A rigorous account of the final days in the life of Giovanni De Medici, who embraced his role as a soldier with an almost religious devotion and fervor, “The Profession of Arms” is veteran Italian director Ermanno Olmi’s most accomplished and cogent work in years. Demanding, difficult and almost impenetrable at first due to its dense salvo of historical figures and events, this atmospheric drama slowly evolves into a fascinating character portrait and a deeply humanistic meditation on war and death. Olmi’s eloquent Renaissance apologia for gun control is unlikely to make Charlton Heston’s top 10 and is too inaccessible even for the normal foreign film crowd, but might find admirers at the extreme high end of the arthouse niche.
A legendary warrior despite his young age, renowned for his valor and good fortune in battle, Giovanni (referred to here in old Italian as Joanni) had his troops blacken their armor to advance unseen on the enemy by night, earning them the name of the Black Band. Opening with the funeral in 1526 of 28-year-old Giovanni (Bulgarian newcomer Hristo Jivkov), the drama backtracks one week to chronicle his mission as leader of the Papal mercenary army that provided the final protective barrier between his uncle, Pope Clement VII, and the advancing German lansquenet forces of Charles V.
With Italian liberty careening toward an end, political confusion was accelerating and loyalties were severely compromised, prompting the Papal hierarchy in Rome and the country’s noblemen to secure whatever personal gains they could from a rapidly deteriorating situation. As a result of this chaos, Giovanni’s call for reinforcements and weapons fell on deaf ears.
Olmi’s backgrounding of this chronicle is limited largely to identifying the extended gallery of characters with onscreen titles. In Italy, where most audiences have some knowledge of historical figures such as the Medicis and Gonzagas and geographical familiarity with the Northern countryside along the Po River where the events take place, the minimal exposition may not present a problem. Foreign audiences likely will have great difficulty distinguishing who’s who and where their allegiances lie. In this respect, however, the film may benefit from having its wordy old-Italian text condensed into more concise, easily comprehensible subtitles.
But just as Olmi, while reflecting on the futility of war, displays only a finite interest in the spectacle of battle, so his aim is less to document particular historical events than to use them as a spiritual springboard for his examination of the human soul and, most importantly, the process of facing death with dignity.
That aim is underlined by an approach that distances itself from the detached documentary feel of Olmi’s best-known work, such as 1978 Palme d’Or-winner “Tree of Wooden Clogs,” adopting instead a more impressionistic style that steadily builds depth and nuance. Also a departure is the lean editing and use of short pithy scenes here, whereas Olmi’s films frequently have tended toward dull longwindedness. (Shooting script reportedly ran much longer and was considerably modified during post.)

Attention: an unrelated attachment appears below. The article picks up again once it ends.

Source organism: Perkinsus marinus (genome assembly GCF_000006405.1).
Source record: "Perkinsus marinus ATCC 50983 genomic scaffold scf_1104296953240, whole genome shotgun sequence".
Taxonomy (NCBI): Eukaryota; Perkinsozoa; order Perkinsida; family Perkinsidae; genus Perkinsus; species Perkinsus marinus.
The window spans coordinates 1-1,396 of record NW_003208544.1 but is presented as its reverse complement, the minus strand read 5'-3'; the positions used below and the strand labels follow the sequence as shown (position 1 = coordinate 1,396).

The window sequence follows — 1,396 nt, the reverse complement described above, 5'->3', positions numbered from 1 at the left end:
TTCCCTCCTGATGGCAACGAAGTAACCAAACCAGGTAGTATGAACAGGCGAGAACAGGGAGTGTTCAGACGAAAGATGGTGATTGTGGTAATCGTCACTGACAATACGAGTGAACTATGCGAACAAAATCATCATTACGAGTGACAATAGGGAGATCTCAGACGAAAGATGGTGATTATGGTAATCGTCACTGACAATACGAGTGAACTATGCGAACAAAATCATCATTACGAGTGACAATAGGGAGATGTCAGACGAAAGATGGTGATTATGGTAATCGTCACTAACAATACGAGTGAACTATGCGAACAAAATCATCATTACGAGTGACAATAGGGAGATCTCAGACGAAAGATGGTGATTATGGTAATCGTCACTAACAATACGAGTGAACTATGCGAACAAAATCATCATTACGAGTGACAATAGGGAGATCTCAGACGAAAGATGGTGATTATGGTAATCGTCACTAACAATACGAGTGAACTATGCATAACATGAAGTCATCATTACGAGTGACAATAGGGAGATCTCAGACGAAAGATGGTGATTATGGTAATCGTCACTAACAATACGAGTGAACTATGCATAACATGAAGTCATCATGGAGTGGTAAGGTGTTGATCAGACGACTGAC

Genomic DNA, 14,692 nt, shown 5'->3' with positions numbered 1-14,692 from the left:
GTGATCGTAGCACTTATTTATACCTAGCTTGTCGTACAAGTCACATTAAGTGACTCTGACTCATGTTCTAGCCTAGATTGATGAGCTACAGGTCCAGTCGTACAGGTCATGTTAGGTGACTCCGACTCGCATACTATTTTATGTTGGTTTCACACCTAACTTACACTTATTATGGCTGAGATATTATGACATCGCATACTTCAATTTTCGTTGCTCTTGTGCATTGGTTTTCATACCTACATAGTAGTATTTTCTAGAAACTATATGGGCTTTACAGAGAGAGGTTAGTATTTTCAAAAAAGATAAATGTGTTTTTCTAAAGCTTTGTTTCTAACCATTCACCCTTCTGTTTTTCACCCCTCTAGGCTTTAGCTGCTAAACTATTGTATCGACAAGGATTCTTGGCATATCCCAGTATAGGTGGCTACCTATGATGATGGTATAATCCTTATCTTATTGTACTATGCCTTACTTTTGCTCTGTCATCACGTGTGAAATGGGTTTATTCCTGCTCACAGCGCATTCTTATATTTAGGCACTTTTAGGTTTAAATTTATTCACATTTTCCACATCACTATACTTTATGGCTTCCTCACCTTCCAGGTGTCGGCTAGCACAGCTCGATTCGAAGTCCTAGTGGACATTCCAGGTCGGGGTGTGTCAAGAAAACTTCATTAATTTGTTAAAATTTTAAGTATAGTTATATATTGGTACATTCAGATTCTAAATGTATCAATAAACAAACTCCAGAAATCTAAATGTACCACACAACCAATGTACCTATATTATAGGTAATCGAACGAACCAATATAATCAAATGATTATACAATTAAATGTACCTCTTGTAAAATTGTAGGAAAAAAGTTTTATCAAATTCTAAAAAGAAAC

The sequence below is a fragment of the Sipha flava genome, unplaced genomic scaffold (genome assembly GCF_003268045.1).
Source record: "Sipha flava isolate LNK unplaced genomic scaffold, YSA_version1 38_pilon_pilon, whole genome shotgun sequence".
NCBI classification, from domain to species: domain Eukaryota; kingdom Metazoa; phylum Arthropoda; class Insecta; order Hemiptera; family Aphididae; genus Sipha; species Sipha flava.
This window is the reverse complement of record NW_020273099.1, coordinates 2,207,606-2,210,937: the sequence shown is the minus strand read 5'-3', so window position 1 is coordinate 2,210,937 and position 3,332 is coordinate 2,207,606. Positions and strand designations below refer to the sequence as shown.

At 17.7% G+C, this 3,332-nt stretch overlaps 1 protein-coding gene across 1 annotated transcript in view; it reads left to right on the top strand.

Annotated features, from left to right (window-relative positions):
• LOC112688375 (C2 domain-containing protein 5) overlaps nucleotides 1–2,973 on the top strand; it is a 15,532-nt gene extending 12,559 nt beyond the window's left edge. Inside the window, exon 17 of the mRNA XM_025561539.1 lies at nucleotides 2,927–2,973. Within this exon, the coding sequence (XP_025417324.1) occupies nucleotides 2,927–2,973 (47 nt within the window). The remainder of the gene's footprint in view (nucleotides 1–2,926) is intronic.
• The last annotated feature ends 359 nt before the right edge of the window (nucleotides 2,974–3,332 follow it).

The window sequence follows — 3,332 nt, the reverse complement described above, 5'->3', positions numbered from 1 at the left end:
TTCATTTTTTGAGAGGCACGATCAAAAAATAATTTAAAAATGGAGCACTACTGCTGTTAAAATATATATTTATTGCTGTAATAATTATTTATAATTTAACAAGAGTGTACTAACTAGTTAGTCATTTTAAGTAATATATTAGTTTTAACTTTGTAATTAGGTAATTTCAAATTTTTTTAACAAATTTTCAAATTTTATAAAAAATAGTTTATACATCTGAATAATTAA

While the first half of the film focuses on Giovanni’s courage and dedication to his task as soldier and protector, the second half portrays him bringing that same sense of bravery and calm acceptance to the days of suffering that precede his death.
His downfall comes during a clash with the Germans, who, thanks to self-serving Gonzaga, Marquis of Mantua (Sergio Grammatico) and the Duke of Ferrara (Giancarlo Belelli), have come into possession of four newly introduced light cannons known as falconets. Seriously wounded in the upper leg, Giovanni endures the amputation of his gangrenous limb and a final four days of agony. A closing quotation from the period, advocating an end to the use of firearms, encapsulates Olmi’s pacifist message.
It’s in the powerful, remarkably sustained account of Giovanni’s deathbed torment that Olmi masterfully expands the scope of his erudite character study.
Shifting between lucidity and mild delirium, surrounded by the men who have betrayed and supported him and by mocking, carnal frescos, Giovanni reflects on his life and work, his dutiful wife (Dessy Tenekedjieva) and his mistress (Sandra Ceccarelli), a noblewoman from Mantua carrying his child. What emerges is a quietly stirring portrait of the martyrdom of a man of unshakable faith and courage, an expert in the art of war tainted by human weaknesses but fueled by firm convictions and oddly noble sentiments.
Olmi’s ultra-Catholic ideology and sermonizing on Christian values have contributed to distance many critics from his work over the past twenty years. But here those beliefs are employed with uncharacteristic moderation and intelligence. This is especially notable in a scene in which Giovanni’s ruffian soldiers are reprimanded by their leader as they destroy a plundered crucifix for firewood.
More than a history lesson, this is an atmosphere-driven drama. Lensing by the director’s son Fabio Olmi could perhaps have benefited from the enhanced visual sweep of widescreen rather than standard 35mm. But the choice of shooting the austere castles and Po River settings (Bulgarian locations stood in for the majority) in gloomy candlelight or through mist, sleet and snow adds a rich texture to the film’s formal beauty and the painterly composition of almost every frame. Composer Fabio Vacchi’s fretful strings and melancholy choral arrangements also are effective.
Continuing his preference for using mainly little-known or non-professional actors, Olmi has assembled a mixed cast of Italians and Central Europeans, and while the post-synched dialogue imposes a slightly flat studio sound, the expressive faces, free from actorish mannerisms, contribute greatly to the film’s arresting solemnity.